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tikidoc

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  1. Also, I noted that the max capacity for the Ninja smoothie maker, which I got a while back so I can drink a relatively healthy breakfast on the way to work, is 16 oz, same as the Creami. So if using fruit or something else that benefits from a quick blend before freezing, it’s just the right size to blend a batch, it serves as a measuring cup, and it’s much faster and easier to clean than the full sized blender.
  2. Just got my Creami (Woot, thanks Kerry and Curls!) earlier in the week, and gave it a try. I had some jarred mango in light syrup from Costco and some fresh peaches that were starting to get too soft. Peeled the peaches, added mango to get to the fill line, then mango syrup to cover. It was really delicious. I topped with a little syrup from a jar of Fabbri Amarena wild cherries in syrup, and it was even better. My husband, who is usually not much of a fruit eater said he would rather eat that than ice cream. I have some fresh cherries in the fridge that need to be eaten, so I’m going to try them in the Creami next. And another batch of the mango/peach. I can’t remember who got the frozen mamey- did you ever do anything with it? When I lived in Central America, I used to make a simple sorbet with fresh mamey and other fruits. I was a poor grad student, so I would just mix up fresh fruit in the blender, freeze, and re-blend. Mamey has a sort of creamy texture - kind of like a firmer and less fatty avocado. It sort of looks like a dark magenta-colored avocado on the inside when fresh. It definitely needs acid - I would either mix with a more acidic fruit, or add lime juice (since lime was the easiest citrus to get). One of the things I miss the most about Panama is the fruit and vegetable market. Probably 1/3 of my diet was fresh fruit from the market. Regarding the passion fruit, how did you make it? It is VERY intense unless you dilute it, and very tart. I really like it. Again, back to living in the tropics, they sold passion fruit juice (maracuya) in the grocery, just like we drink OJ here in the US. I think it was sweetened and diluted fruit pulp. You might want to try mixing it with a less intense fruit like peach or mango next time. Both of those combine well with maracuya.
  3. My Cuisinart FP is starting to die, so I am looking for a replacement. The old one has started randomly overheating and stopping when performing tasks that should really not be too strenuous. It died yesterday when pulsing flour and butter to make Serious Eats pie dough (after about 15 pulses), so I had to toss the work bowl into the fridge to keep the butter cold. It worked when I went back to the task an hour later. This has been happening intermittently for a few months, so I’m looking for a replacement. When I use the food processor, I often make extra food to freeze so I’d like a larger (12-16 cup) machine. Have been looking at another Cuisinart and also at the Breville Sous Chef. Thoughts?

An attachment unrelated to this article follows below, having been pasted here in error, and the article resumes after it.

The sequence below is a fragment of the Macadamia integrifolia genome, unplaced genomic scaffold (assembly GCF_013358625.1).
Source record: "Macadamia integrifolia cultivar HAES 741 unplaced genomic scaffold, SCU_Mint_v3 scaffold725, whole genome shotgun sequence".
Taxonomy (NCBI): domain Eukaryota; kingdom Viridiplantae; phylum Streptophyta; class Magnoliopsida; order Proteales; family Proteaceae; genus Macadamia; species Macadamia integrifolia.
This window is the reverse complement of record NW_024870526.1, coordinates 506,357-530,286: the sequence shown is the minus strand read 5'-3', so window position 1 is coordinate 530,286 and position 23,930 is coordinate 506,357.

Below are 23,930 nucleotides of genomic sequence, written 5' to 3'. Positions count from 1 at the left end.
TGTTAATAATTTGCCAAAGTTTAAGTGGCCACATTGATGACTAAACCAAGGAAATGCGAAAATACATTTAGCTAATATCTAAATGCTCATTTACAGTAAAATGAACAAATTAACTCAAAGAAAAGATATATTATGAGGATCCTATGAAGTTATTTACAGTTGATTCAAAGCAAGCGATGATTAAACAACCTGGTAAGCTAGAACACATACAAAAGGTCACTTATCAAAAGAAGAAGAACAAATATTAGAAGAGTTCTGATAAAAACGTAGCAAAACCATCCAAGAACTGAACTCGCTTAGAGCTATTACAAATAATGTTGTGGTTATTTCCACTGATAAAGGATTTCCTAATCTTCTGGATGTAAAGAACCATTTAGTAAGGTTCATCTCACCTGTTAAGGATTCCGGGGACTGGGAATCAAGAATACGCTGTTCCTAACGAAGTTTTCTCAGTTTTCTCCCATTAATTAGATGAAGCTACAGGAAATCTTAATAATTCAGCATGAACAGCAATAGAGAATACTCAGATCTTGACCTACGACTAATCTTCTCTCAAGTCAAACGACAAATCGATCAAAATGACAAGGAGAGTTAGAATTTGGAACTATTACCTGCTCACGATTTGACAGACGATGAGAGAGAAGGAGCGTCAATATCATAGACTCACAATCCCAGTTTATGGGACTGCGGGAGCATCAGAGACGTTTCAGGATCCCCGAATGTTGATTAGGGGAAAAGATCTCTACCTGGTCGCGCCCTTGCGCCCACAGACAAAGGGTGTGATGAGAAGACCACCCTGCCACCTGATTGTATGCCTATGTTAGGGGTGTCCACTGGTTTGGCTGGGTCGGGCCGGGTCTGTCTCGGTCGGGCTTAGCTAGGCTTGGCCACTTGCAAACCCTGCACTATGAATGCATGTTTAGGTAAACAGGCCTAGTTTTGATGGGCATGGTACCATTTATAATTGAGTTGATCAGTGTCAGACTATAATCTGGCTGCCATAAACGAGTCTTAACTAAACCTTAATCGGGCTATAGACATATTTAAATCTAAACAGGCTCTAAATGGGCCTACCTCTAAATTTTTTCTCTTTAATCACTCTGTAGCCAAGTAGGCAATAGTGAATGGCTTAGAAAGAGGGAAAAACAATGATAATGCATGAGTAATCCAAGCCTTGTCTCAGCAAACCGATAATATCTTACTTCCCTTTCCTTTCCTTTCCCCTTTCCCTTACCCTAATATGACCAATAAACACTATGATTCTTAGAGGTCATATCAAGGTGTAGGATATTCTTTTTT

4. Do they address Chicago thin crust at all? I’m from Illinois, and love my deep dish, but it’s sort of in a category of it’s own. And the best thin crust pizza I have had is Chicago-style. The bottom of the crust is crispy and almost fried, and it is always cut into squares, not slices.
  5. America’s Test Kitchen Simple Weeknight Favorites: More Than 200 No-Fuss, Fullproof Meals (eG-friendly Amazon.com link) $1.99
  6. For the Great British Baking Show fans out there, (eG-friendly Amazon.com link) - The Great British Baking Show - Love to Bake, $1.99.
  7. I have the Paprika app on my iPad, and it’s super helpful, especially with recipes imported from the internet. You can import a web address into the app and it will automatically download and format the recipe for the vast majority of sites. For people who compile a lot of recipes from the internet, it is a fantastic tool. You can also type recipes in directly or cut and paste from other documents. They sell it for every platform - you have to buy them separately. I just have iOS, and that works for me. $4.99 for the iOS version, and I have gotten my money’s worth many times over.
  8. So I gave it a try and it worked pretty well. Rinsed the rice, pre-soaked overnight. Drained and spread on a pan, then 100C 100% humidity, sous vide off, 30 minutes. Might go a few minutes longer next time but acceptable.
  9. Has anyone made sticky rice in the Anova? I would think it would be a good way to do it, but the rice recipes (other kinds of rice) I have seen all involve covering the rice with water, which would likely make for gooey rice rather than sticky. I’ll experiment and post if I figure it out, but if anyone has already tried this, let me know. I’m thinking of soaking the rice then putting in a colander and setting on a baking sheet and steaming until done...